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(reply to cazort)

Your point is well made that not all tea is created equal, and it is the properties within the tea that we need to use as indicators of having potential good health benefits (ie, catechins, the well-known antioxidant), and not to tout a broad category of tea (green, black, oolong, etc) as "the best for health".

Do you mind telling us about your background and or credentials in relation to this topic?

What other characteristics of tea are healthy or not healthy? I'm asking, because I think we're on the same page...we can't make sweeping generalizations about a type of food or beverage that is "best", as they all differ in quality. Also, some substances may be contraindicated for some types of persons or conditions (ie, high-risk pregnancy, as I have, it is highly recommended to severely limit caffeine intake).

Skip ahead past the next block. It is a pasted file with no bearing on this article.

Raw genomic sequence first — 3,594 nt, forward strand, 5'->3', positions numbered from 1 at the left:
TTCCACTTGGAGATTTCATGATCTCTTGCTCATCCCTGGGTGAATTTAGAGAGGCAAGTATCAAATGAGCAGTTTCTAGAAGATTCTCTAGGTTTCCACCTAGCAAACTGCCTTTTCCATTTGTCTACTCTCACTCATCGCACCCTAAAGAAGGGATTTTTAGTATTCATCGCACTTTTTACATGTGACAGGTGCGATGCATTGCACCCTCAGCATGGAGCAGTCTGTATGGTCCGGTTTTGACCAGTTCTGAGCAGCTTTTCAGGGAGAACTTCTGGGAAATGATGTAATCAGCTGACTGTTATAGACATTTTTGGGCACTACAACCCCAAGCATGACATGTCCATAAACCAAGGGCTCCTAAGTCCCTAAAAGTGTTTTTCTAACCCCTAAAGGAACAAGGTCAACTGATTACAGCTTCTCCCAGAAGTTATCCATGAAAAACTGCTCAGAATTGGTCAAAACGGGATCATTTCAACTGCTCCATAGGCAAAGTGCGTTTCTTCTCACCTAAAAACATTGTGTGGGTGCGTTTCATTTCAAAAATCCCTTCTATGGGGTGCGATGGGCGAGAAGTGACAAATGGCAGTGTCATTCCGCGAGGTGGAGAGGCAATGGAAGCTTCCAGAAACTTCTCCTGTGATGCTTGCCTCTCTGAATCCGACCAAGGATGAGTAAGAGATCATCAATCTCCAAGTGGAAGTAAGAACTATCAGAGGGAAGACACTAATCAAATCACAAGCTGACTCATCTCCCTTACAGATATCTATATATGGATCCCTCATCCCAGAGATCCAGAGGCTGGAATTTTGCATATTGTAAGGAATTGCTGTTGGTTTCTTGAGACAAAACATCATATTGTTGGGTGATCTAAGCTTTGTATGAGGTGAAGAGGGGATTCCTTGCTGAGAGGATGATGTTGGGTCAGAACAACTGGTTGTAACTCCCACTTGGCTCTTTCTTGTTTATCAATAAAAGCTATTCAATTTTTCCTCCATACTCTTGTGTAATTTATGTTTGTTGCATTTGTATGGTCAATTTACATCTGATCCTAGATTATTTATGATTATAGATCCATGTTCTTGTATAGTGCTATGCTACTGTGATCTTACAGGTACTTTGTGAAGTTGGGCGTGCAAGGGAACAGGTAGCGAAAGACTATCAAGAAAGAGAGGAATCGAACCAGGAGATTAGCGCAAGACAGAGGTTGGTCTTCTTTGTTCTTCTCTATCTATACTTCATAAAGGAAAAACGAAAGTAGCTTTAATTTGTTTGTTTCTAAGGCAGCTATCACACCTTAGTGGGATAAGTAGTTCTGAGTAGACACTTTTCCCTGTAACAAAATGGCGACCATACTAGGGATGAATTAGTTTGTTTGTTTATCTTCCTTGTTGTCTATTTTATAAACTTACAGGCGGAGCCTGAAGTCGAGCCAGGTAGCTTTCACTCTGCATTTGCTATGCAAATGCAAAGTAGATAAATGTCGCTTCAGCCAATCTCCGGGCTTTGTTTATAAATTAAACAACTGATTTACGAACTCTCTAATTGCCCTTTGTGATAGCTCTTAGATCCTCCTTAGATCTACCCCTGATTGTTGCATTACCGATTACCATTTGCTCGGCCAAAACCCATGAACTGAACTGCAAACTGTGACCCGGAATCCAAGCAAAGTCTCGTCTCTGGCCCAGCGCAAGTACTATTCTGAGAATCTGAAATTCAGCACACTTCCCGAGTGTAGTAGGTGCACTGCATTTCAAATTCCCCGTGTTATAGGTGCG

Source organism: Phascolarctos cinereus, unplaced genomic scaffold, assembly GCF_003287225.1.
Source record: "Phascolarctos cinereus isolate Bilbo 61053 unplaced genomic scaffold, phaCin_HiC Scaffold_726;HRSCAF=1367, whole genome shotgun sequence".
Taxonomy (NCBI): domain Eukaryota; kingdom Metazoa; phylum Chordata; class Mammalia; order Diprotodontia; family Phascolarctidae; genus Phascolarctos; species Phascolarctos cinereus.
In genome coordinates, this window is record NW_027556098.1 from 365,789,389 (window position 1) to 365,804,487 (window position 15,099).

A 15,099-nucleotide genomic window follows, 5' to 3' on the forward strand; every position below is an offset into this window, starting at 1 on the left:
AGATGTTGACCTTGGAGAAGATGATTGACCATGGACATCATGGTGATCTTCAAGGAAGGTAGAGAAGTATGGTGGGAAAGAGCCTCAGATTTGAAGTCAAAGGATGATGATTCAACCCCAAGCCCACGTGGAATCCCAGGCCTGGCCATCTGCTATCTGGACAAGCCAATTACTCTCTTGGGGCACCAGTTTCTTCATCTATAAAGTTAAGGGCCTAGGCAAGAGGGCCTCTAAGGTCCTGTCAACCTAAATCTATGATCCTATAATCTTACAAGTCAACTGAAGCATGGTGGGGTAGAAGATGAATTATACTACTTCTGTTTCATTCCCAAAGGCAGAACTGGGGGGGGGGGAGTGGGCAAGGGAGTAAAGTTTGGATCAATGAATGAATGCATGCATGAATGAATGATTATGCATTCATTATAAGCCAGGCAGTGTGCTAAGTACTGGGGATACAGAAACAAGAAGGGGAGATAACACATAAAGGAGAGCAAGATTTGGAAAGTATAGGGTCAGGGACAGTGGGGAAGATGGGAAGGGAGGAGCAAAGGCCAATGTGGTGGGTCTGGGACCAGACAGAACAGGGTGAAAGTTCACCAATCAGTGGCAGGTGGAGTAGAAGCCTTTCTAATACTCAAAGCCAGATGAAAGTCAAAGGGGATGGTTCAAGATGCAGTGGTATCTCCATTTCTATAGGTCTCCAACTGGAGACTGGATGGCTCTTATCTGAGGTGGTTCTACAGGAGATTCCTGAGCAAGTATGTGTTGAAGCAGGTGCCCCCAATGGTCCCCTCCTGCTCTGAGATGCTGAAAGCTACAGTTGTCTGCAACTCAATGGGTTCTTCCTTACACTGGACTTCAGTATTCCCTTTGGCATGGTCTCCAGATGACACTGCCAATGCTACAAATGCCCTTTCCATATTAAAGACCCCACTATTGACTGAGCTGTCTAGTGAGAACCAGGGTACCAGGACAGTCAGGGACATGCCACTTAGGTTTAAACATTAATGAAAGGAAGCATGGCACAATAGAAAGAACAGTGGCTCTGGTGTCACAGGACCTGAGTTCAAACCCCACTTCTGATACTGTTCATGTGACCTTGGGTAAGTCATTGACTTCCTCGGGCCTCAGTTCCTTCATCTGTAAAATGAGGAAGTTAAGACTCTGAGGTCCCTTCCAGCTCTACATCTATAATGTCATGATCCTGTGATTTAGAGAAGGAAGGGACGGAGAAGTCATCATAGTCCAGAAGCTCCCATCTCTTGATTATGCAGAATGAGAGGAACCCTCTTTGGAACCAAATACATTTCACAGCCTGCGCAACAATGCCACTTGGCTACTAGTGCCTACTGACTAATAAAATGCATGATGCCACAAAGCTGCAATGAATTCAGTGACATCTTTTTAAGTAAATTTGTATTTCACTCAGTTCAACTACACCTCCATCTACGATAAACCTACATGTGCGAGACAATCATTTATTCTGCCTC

When is it good to drink 5-8 cups of high-antioxidant tea, and when is it not? This definitely does not sound like a "moderate" undertaking, as it is difficult for most people to drink 1-2 cups of water a day...I can't imagine many people actually being able to follow this recommendation on a daily basis...that's a lot of tea!

Any negative health effects that you've found in drinking tea, including is it bad on your teeth?


November 17, 2009 - 3:46pm


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